Eriocephalus seed material is soft and downy and may help maintain optimal temperature and humidity inside the nest [52,53]. During the early breeding season, and especially at night, ambient temperatures can drop to 8–10°C (electronic supplementary material, figure S1), challenging birds to maintain warm nest temperatures optimal for embryo and nestling development (approx. 36–40°C ). Later in the breeding season, and especially in interior valleys away from the coast, temperatures can exceed 35°C, challenging birds to prevent overheating of eggs and nestlings . Breeding sites along the Atlantic coast of South Africa also receive heavy rains during the start of the nesting cycle, when the winter rainy season has not yet ended. Thus, Eriocephalus material could help keep nests warm during cool periods and cool during hot periods, maintain stable nest humidity, or help protect eggs, young, and attending females from precipitation.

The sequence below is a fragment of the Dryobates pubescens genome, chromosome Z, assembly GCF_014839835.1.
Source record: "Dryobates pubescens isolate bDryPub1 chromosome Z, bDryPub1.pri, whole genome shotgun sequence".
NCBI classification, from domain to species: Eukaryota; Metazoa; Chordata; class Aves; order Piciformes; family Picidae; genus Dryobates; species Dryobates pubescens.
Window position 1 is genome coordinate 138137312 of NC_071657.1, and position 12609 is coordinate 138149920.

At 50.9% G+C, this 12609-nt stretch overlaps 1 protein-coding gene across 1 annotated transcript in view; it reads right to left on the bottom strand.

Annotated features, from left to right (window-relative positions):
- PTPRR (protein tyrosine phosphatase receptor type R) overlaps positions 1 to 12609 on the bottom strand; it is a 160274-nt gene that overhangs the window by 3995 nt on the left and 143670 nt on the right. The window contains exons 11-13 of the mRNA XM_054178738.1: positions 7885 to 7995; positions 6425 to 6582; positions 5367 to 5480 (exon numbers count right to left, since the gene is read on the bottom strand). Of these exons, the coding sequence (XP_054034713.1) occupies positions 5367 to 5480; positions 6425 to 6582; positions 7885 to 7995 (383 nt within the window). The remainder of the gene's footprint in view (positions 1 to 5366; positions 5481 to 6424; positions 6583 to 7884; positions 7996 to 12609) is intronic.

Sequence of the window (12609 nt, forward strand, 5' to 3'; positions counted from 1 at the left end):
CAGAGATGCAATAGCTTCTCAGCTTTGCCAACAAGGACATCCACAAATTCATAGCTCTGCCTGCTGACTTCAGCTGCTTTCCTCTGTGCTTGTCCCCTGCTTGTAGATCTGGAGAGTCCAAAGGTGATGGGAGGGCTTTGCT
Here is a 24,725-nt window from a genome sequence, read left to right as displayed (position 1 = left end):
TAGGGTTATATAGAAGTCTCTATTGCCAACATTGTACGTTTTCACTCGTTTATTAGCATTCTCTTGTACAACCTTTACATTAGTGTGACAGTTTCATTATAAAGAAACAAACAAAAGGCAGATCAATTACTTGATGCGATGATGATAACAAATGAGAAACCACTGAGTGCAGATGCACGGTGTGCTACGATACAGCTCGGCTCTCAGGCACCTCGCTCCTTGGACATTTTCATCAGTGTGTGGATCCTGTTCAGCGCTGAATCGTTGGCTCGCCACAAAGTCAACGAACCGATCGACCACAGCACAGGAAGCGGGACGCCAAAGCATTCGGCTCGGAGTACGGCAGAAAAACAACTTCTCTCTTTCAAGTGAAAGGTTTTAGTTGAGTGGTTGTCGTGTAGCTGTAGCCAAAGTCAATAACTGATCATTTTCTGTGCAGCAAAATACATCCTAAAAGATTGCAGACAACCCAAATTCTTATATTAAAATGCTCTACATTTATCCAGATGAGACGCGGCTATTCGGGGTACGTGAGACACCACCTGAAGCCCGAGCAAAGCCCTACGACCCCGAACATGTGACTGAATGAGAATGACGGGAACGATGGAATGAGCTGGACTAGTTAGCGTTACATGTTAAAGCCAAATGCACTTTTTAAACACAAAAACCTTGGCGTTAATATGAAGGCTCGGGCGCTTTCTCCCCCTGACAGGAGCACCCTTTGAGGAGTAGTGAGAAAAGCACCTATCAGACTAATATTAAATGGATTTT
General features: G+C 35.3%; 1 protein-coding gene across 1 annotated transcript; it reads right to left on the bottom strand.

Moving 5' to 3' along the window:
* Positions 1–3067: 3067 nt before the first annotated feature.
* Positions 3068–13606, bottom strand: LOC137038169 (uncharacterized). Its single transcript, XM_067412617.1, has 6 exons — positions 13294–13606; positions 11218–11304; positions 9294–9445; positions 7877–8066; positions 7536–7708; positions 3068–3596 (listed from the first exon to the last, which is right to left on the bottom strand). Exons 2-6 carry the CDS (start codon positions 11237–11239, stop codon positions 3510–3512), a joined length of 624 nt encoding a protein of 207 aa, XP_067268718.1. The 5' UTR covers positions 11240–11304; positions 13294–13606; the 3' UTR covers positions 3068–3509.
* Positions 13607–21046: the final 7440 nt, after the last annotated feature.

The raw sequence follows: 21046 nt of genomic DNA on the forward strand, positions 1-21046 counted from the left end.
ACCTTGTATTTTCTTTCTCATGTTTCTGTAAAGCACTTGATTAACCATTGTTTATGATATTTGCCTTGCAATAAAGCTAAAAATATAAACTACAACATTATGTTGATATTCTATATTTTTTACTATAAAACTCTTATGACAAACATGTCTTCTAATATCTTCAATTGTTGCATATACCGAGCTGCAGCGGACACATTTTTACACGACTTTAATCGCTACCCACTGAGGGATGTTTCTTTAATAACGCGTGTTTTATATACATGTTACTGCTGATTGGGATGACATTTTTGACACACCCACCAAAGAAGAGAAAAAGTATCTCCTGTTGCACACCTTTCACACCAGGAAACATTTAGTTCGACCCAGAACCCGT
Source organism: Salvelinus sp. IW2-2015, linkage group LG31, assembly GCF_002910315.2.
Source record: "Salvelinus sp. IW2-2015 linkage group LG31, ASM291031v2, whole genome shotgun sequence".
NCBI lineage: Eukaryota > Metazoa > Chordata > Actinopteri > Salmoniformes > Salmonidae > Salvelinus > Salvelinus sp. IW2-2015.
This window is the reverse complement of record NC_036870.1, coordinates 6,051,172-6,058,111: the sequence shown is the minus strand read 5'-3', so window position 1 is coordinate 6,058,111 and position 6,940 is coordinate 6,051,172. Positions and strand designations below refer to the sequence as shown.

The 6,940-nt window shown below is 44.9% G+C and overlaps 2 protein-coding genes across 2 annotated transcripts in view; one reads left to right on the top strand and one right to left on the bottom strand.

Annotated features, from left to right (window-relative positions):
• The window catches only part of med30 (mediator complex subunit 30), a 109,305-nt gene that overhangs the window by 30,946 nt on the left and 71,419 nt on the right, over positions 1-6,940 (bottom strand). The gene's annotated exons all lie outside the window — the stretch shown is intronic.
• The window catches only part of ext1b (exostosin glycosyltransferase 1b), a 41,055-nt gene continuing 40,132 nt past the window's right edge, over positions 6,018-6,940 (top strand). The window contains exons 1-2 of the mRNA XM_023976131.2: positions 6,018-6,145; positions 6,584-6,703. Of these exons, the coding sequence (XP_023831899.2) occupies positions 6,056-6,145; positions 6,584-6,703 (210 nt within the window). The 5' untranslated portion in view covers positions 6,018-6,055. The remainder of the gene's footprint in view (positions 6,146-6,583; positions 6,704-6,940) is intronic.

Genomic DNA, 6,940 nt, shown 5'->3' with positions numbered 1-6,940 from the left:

Eriocephalus material added to bird nests could help reduce the risk of nest predation. Karoo prinias suffer exceptionally high rates of nest predation, with daily nest failure rates of at least 7.5%  (V.G.R. 2013, unpublished data). Nest predators at Koeberg are diverse and are thought to use visual and olfactory cues to locate nests. The amount of Eriocephalus material, its colour, or its chemical compounds could help reduce nest predation by functioning as a physical barrier that impedes entry of predators to the nest, by concealing nests through crypsis or disruptive patterning , by masking olfactory cues associated with nests , or by providing an odour that is repulsive to predators .